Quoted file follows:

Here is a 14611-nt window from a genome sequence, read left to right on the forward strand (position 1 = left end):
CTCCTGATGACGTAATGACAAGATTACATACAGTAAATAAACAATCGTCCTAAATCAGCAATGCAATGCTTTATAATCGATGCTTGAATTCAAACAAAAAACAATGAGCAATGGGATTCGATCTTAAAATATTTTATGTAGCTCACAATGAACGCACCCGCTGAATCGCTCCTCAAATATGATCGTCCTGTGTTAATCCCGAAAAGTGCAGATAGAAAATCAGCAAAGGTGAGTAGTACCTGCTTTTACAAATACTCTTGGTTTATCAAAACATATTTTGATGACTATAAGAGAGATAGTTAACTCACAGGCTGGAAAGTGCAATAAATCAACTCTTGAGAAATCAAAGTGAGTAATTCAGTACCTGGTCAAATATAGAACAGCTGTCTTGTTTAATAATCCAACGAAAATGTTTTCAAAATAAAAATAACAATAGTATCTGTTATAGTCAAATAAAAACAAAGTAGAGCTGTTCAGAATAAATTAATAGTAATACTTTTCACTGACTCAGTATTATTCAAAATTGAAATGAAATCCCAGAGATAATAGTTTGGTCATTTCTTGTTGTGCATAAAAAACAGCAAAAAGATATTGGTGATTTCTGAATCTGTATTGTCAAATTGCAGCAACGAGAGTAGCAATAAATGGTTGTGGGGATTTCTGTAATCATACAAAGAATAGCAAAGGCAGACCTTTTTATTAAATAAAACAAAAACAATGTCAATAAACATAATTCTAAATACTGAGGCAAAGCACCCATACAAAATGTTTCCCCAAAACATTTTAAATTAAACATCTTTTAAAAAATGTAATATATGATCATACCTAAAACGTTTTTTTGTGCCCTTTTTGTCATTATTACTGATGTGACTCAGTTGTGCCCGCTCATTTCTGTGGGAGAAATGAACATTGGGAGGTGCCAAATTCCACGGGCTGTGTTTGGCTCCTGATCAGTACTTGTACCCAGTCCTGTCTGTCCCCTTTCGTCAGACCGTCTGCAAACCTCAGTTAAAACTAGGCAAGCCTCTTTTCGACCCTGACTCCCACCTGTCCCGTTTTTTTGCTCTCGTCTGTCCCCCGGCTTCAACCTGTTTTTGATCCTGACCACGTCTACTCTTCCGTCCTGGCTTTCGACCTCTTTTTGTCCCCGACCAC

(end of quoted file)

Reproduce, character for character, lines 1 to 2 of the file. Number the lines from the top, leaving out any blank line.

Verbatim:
Here is a 14611-nt window from a genome sequence, read left to right on the forward strand (position 1 = left end):
CTCCTGATGACGTAATGACAAGATTACATACAGTAAATAAACAATCGTCCTAAATCAGCAATGCAATGCTTTATAATCGATGCTTGAATTCAAACAAAAAACAATGAGCAATGGGATTCGATCTTAAAATATTTTATGTAGCTCACAATGAACGCACCCGCTGAATCGCTCCTCAAATATGATCGTCCTGTGTTAATCCCGAAAAGTGCAGATAGAAAATCAGCAAAGGTGAGTAGTACCTGCTTTTACAAATACTCTTGGTTTATCAAAACATATTTTGATGACTATAAGAGAGATAGTTAACTCACAGGCTGGAAAGTGCAATAAATCAACTCTTGAGAAATCAAAGTGAGTAATTCAGTACCTGGTCAAATATAGAACAGCTGTCTTGTTTAATAATCCAACGAAAATGTTTTCAAAATAAAAATAACAATAGTATCTGTTATAGTCAAATAAAAACAAAGTAGAGCTGTTCAGAATAAATTAATAGTAATACTTTTCACTGACTCAGTATTATTCAAAATTGAAATGAAATCCCAGAGATAATAGTTTGGTCATTTCTTGTTGTGCATAAAAAACAGCAAAAAGATATTGGTGATTTCTGAATCTGTATTGTCAAATTGCAGCAACGAGAGTAGCAATAAATGGTTGTGGGGATTTCTGTAATCATACAAAGAATAGCAAAGGCAGACCTTTTTATTAAATAAAACAAAAACAATGTCAATAAACATAATTCTAAATACTGAGGCAAAGCACCCATACAAAATGTTTCCCCAAAACATTTTAAATTAAACATCTTTTAAAAAATGTAATATATGATCATACCTAAAACGTTTTTTTGTGCCCTTTTTGTCATTATTACTGATGTGACTCAGTTGTGCCCGCTCATTTCTGTGGGAGAAATGAACATTGGGAGGTGCCAAATTCCACGGGCTGTGTTTGGCTCCTGATCAGTACTTGTACCCAGTCCTGTCTGTCCCCTTTCGTCAGACCGTCTGCAAACCTCAGTTAAAACTAGGCAAGCCTCTTTTCGACCCTGACTCCCACCTGTCCCGTTTTTTTGCTCTCGTCTGTCCCCCGGCTTCAACCTGTTTTTGATCCTGACCACGTCTACTCTTCCGTCCTGGCTTTCGACCTCTTTTTGTCCCCGACCAC